Graham Bradshaw Nearn, businessman, car enthusiast, family man and saviour of the Lotus Seven has died aged 76.
Graham Nearn died peacefully in London on Saturday, October 24, 2009. As the founder of Caterham Cars he was responsible for the survival and continued existence of the Caterham Seven sports car, née Lotus Seven, one of the select handful of truly iconic motor cars. He was the familiar face of Caterham Cars for more than 40 years.
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Nearn combined a passion for cars and motoring history with a hard-nosed approach to business, balanced by a capacity for friendly banter, occasional practical jokes and a profound love of family. His definition of family extended to a business family of suppliers and partners to whom he was fiercely loyal and supportive and often a great friend through tough times.
After National Service, Nearn worked in the timber trade before his interest in cars manifested itself in the establishment of Caterham Car Sales and Coachworks in 1959, as one of the original Lotus Centres specialising in selling the road cars manufactured by Colin Chapman's Lotus company as an adjunct to his motor racing interests. The somewhat quirky premises, located behind a petrol station at the top of Caterham Hill, Surrey, were formerly occupied by the motor business of Anthony Crook, then and still of Bristol Cars fame.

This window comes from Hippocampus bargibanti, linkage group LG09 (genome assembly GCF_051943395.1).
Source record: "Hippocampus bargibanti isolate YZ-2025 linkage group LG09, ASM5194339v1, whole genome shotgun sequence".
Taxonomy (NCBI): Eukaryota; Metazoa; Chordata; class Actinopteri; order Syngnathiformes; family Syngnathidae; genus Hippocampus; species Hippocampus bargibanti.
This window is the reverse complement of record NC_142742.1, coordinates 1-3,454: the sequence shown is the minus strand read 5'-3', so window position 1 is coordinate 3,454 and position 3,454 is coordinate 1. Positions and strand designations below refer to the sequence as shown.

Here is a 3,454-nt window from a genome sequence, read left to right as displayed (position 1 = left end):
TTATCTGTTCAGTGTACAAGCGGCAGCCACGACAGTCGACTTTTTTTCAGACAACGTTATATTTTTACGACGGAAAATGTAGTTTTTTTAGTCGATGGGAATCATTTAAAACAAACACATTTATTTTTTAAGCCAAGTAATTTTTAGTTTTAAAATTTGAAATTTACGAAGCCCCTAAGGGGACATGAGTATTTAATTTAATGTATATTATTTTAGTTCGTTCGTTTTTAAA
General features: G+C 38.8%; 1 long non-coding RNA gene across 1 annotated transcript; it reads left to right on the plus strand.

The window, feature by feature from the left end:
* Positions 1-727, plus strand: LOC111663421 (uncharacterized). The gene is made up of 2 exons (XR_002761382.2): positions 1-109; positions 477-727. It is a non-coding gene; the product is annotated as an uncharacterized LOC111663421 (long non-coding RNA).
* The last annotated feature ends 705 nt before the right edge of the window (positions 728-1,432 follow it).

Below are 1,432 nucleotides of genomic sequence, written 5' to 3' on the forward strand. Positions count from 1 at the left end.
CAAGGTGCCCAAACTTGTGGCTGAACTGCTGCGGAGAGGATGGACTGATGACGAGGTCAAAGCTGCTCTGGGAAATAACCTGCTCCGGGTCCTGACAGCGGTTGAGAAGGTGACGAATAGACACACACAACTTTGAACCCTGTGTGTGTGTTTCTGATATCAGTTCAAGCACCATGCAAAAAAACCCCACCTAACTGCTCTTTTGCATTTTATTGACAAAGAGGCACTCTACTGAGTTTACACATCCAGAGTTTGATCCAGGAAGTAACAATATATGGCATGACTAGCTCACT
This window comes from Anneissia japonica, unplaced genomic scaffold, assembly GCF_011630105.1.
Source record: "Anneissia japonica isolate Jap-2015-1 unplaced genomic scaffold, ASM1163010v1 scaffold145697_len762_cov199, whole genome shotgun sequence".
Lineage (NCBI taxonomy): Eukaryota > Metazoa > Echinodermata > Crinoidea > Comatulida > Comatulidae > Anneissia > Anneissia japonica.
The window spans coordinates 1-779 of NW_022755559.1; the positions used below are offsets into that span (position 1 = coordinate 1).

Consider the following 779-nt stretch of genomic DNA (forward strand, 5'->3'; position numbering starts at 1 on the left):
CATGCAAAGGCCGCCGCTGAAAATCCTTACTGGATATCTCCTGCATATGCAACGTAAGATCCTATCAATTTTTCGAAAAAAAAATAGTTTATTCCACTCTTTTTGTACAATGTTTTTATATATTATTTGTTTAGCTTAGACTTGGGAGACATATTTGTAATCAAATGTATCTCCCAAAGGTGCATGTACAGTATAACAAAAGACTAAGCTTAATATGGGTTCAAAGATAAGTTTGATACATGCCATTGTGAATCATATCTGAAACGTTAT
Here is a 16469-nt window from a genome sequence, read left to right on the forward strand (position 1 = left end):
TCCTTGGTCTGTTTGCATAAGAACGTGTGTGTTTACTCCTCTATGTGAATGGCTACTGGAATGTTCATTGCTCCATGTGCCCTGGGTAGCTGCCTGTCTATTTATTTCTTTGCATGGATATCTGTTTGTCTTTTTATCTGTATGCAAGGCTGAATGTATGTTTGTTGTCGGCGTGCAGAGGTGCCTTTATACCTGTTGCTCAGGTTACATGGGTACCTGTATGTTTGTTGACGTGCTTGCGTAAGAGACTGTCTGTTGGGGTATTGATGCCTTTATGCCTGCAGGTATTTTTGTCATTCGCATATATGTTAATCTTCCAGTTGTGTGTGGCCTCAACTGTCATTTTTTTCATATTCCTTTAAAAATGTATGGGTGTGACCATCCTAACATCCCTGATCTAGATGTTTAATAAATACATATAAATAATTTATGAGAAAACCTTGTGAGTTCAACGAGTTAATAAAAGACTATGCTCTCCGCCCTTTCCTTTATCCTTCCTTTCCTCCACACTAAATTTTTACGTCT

Working with his then business partner, David Wakefield, Nearn built a successful enterprise, which was as much a general car sales and repair outfit as a hive of Lotus activity. Dealing with sales and maintenance of the evolving Seven, the Elite, Elan, and Europa but somehow always coming back to focus on the Seven for which Nearn had developed a profound enthusiasm since seeing the first one displayed on the Lotus stand at the London Racing Car Show in 1957.
The Seven evolved through the Series 2 and 3 and eventually changed dramatically into the glass fibre Series 4 variant of 1970. Along the way, the Seven was immortalised in Patrick McGoohan's Prisoner TV series where 'Number 6' drove a Seven - with the registration number KAR 120C, the original number plates of which Nearn had pinned to the wall of his little office at the back of the showroom in Caterham for many years. Nearn himself actually appears in the last episode of The Prisoner, returning the eponymous hero's car to his house in Buckingham Palace Road, and running a duster over it. Lotus had sold the original demonstrator used in earlier episodes and the PR people at Lotus asked Nearn to magic up and deliver a suitably liveried replacement.
By the early 1970s the Seven was beginning to run out of sales steam and an axe was being readied up at the Lotus factory in Hethel. Despite Colin Chapman's resolve to let the Seven die peacefully, Nearn was instrumental in persuading Chapman in 1973 to allow him not only to keep assembling and later manufacturing the car, but to do so officially and with Chapman's blessing, plus a big smile and a well photographed handshake. Most motoring enthusiasts of a certain age will recall Caterham Cars' full page advertisement on the first facing page of every edition of Motor Sport magazine. Nearn was always an astute and creative publicist and used Caterham's meagre budgets and limited resources well to leverage every angle to boost sales. Journalists were always nagging to borrow Sevens for road testing or even racing (if you were lucky) and, from time to time, complete kits were handed to selected scribes who would duly report how easy it was to convert a box of parts to a brilliant road car.